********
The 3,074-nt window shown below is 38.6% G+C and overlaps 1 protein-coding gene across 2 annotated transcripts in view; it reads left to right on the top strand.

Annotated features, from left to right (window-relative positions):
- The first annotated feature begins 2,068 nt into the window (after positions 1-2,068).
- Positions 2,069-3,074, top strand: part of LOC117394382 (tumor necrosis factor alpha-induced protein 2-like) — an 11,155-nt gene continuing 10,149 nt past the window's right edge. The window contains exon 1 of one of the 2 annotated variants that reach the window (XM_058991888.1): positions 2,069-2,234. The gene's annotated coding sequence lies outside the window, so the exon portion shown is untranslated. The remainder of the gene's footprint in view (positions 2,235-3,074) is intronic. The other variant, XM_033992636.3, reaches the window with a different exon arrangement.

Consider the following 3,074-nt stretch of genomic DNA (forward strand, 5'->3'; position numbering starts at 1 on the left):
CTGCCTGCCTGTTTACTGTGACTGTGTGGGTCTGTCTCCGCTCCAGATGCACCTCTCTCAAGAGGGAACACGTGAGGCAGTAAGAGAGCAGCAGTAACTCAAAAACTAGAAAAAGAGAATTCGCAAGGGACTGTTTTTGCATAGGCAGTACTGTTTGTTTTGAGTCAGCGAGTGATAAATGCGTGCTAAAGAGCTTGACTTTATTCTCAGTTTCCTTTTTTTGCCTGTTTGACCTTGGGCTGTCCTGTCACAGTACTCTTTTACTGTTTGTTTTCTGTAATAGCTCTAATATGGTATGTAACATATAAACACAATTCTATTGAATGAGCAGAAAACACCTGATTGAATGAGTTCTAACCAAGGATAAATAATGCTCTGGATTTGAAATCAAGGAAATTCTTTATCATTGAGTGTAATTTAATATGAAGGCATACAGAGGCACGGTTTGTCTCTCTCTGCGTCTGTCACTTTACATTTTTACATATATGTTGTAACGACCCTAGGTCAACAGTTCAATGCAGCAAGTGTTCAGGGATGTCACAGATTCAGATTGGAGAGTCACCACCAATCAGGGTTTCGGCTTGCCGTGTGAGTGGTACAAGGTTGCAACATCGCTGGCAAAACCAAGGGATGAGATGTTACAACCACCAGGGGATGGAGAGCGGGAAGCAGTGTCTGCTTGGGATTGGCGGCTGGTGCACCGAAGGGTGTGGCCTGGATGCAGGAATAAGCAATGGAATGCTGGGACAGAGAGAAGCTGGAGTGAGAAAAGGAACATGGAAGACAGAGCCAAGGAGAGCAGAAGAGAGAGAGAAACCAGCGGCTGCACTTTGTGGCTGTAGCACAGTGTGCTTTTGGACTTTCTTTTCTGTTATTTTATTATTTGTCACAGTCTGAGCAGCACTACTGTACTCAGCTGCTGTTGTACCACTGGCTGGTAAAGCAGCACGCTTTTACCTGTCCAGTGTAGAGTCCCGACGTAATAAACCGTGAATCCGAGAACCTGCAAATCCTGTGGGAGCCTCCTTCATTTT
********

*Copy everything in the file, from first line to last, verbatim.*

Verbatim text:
The 3,074-nt window shown below is 38.6% G+C and overlaps 1 protein-coding gene across 2 annotated transcripts in view; it reads left to right on the top strand.

Annotated features, from left to right (window-relative positions):
- The first annotated feature begins 2,068 nt into the window (after positions 1-2,068).
- Positions 2,069-3,074, top strand: part of LOC117394382 (tumor necrosis factor alpha-induced protein 2-like) — an 11,155-nt gene continuing 10,149 nt past the window's right edge. The window contains exon 1 of one of the 2 annotated variants that reach the window (XM_058991888.1): positions 2,069-2,234. The gene's annotated coding sequence lies outside the window, so the exon portion shown is untranslated. The remainder of the gene's footprint in view (positions 2,235-3,074) is intronic. The other variant, XM_033992636.3, reaches the window with a different exon arrangement.

Consider the following 3,074-nt stretch of genomic DNA (forward strand, 5'->3'; position numbering starts at 1 on the left):
CTGCCTGCCTGTTTACTGTGACTGTGTGGGTCTGTCTCCGCTCCAGATGCACCTCTCTCAAGAGGGAACACGTGAGGCAGTAAGAGAGCAGCAGTAACTCAAAAACTAGAAAAAGAGAATTCGCAAGGGACTGTTTTTGCATAGGCAGTACTGTTTGTTTTGAGTCAGCGAGTGATAAATGCGTGCTAAAGAGCTTGACTTTATTCTCAGTTTCCTTTTTTTGCCTGTTTGACCTTGGGCTGTCCTGTCACAGTACTCTTTTACTGTTTGTTTTCTGTAATAGCTCTAATATGGTATGTAACATATAAACACAATTCTATTGAATGAGCAGAAAACACCTGATTGAATGAGTTCTAACCAAGGATAAATAATGCTCTGGATTTGAAATCAAGGAAATTCTTTATCATTGAGTGTAATTTAATATGAAGGCATACAGAGGCACGGTTTGTCTCTCTCTGCGTCTGTCACTTTACATTTTTACATATATGTTGTAACGACCCTAGGTCAACAGTTCAATGCAGCAAGTGTTCAGGGATGTCACAGATTCAGATTGGAGAGTCACCACCAATCAGGGTTTCGGCTTGCCGTGTGAGTGGTACAAGGTTGCAACATCGCTGGCAAAACCAAGGGATGAGATGTTACAACCACCAGGGGATGGAGAGCGGGAAGCAGTGTCTGCTTGGGATTGGCGGCTGGTGCACCGAAGGGTGTGGCCTGGATGCAGGAATAAGCAATGGAATGCTGGGACAGAGAGAAGCTGGAGTGAGAAAAGGAACATGGAAGACAGAGCCAAGGAGAGCAGAAGAGAGAGAGAAACCAGCGGCTGCACTTTGTGGCTGTAGCACAGTGTGCTTTTGGACTTTCTTTTCTGTTATTTTATTATTTGTCACAGTCTGAGCAGCACTACTGTACTCAGCTGCTGTTGTACCACTGGCTGGTAAAGCAGCACGCTTTTACCTGTCCAGTGTAGAGTCCCGACGTAATAAACCGTGAATCCGAGAACCTGCAAATCCTGTGGGAGCCTCCTTCATTTT